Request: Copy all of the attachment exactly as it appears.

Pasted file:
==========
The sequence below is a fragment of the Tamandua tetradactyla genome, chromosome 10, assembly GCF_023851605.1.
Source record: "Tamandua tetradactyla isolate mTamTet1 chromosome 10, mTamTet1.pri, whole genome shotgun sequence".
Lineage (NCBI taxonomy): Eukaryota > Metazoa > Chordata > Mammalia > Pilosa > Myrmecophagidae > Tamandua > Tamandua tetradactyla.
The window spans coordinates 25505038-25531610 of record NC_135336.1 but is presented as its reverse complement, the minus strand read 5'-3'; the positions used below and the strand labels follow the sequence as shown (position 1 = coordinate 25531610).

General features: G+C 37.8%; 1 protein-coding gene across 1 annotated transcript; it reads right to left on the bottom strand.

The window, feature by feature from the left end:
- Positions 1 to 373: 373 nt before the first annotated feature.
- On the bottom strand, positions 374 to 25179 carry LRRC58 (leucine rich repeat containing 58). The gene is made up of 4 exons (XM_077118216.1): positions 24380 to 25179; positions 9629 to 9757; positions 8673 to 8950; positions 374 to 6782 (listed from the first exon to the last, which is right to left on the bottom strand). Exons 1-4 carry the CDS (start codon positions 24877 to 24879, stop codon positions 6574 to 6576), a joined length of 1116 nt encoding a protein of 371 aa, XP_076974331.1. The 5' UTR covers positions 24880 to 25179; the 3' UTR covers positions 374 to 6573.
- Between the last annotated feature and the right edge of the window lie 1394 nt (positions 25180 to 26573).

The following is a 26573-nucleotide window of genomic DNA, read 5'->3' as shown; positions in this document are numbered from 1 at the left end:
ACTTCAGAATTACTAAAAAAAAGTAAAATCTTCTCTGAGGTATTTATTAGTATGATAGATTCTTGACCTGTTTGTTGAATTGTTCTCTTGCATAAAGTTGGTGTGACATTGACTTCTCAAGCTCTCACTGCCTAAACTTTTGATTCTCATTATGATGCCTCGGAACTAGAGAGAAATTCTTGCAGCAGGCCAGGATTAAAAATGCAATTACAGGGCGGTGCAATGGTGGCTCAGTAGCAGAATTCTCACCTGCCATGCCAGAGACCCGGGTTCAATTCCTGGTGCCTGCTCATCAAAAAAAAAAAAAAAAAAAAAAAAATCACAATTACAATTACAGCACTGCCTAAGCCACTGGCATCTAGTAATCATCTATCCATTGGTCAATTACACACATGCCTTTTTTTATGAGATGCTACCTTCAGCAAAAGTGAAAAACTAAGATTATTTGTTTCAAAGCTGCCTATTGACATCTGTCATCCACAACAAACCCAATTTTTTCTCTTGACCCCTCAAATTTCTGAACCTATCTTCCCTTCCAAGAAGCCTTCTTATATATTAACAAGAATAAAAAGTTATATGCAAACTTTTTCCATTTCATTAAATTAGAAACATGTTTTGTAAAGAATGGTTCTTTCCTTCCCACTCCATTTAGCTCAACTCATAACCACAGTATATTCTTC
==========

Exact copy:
The sequence below is a fragment of the Tamandua tetradactyla genome, chromosome 10, assembly GCF_023851605.1.
Source record: "Tamandua tetradactyla isolate mTamTet1 chromosome 10, mTamTet1.pri, whole genome shotgun sequence".
Lineage (NCBI taxonomy): Eukaryota > Metazoa > Chordata > Mammalia > Pilosa > Myrmecophagidae > Tamandua > Tamandua tetradactyla.
The window spans coordinates 25505038-25531610 of record NC_135336.1 but is presented as its reverse complement, the minus strand read 5'-3'; the positions used below and the strand labels follow the sequence as shown (position 1 = coordinate 25531610).

General features: G+C 37.8%; 1 protein-coding gene across 1 annotated transcript; it reads right to left on the bottom strand.

The window, feature by feature from the left end:
- Positions 1 to 373: 373 nt before the first annotated feature.
- On the bottom strand, positions 374 to 25179 carry LRRC58 (leucine rich repeat containing 58). The gene is made up of 4 exons (XM_077118216.1): positions 24380 to 25179; positions 9629 to 9757; positions 8673 to 8950; positions 374 to 6782 (listed from the first exon to the last, which is right to left on the bottom strand). Exons 1-4 carry the CDS (start codon positions 24877 to 24879, stop codon positions 6574 to 6576), a joined length of 1116 nt encoding a protein of 371 aa, XP_076974331.1. The 5' UTR covers positions 24880 to 25179; the 3' UTR covers positions 374 to 6573.
- Between the last annotated feature and the right edge of the window lie 1394 nt (positions 25180 to 26573).

The following is a 26573-nucleotide window of genomic DNA, read 5'->3' as shown; positions in this document are numbered from 1 at the left end:
ACTTCAGAATTACTAAAAAAAAGTAAAATCTTCTCTGAGGTATTTATTAGTATGATAGATTCTTGACCTGTTTGTTGAATTGTTCTCTTGCATAAAGTTGGTGTGACATTGACTTCTCAAGCTCTCACTGCCTAAACTTTTGATTCTCATTATGATGCCTCGGAACTAGAGAGAAATTCTTGCAGCAGGCCAGGATTAAAAATGCAATTACAGGGCGGTGCAATGGTGGCTCAGTAGCAGAATTCTCACCTGCCATGCCAGAGACCCGGGTTCAATTCCTGGTGCCTGCTCATCAAAAAAAAAAAAAAAAAAAAAAAAATCACAATTACAATTACAGCACTGCCTAAGCCACTGGCATCTAGTAATCATCTATCCATTGGTCAATTACACACATGCCTTTTTTTATGAGATGCTACCTTCAGCAAAAGTGAAAAACTAAGATTATTTGTTTCAAAGCTGCCTATTGACATCTGTCATCCACAACAAACCCAATTTTTTCTCTTGACCCCTCAAATTTCTGAACCTATCTTCCCTTCCAAGAAGCCTTCTTATATATTAACAAGAATAAAAAGTTATATGCAAACTTTTTCCATTTCATTAAATTAGAAACATGTTTTGTAAAGAATGGTTCTTTCCTTCCCACTCCATTTAGCTCAACTCATAACCACAGTATATTCTTC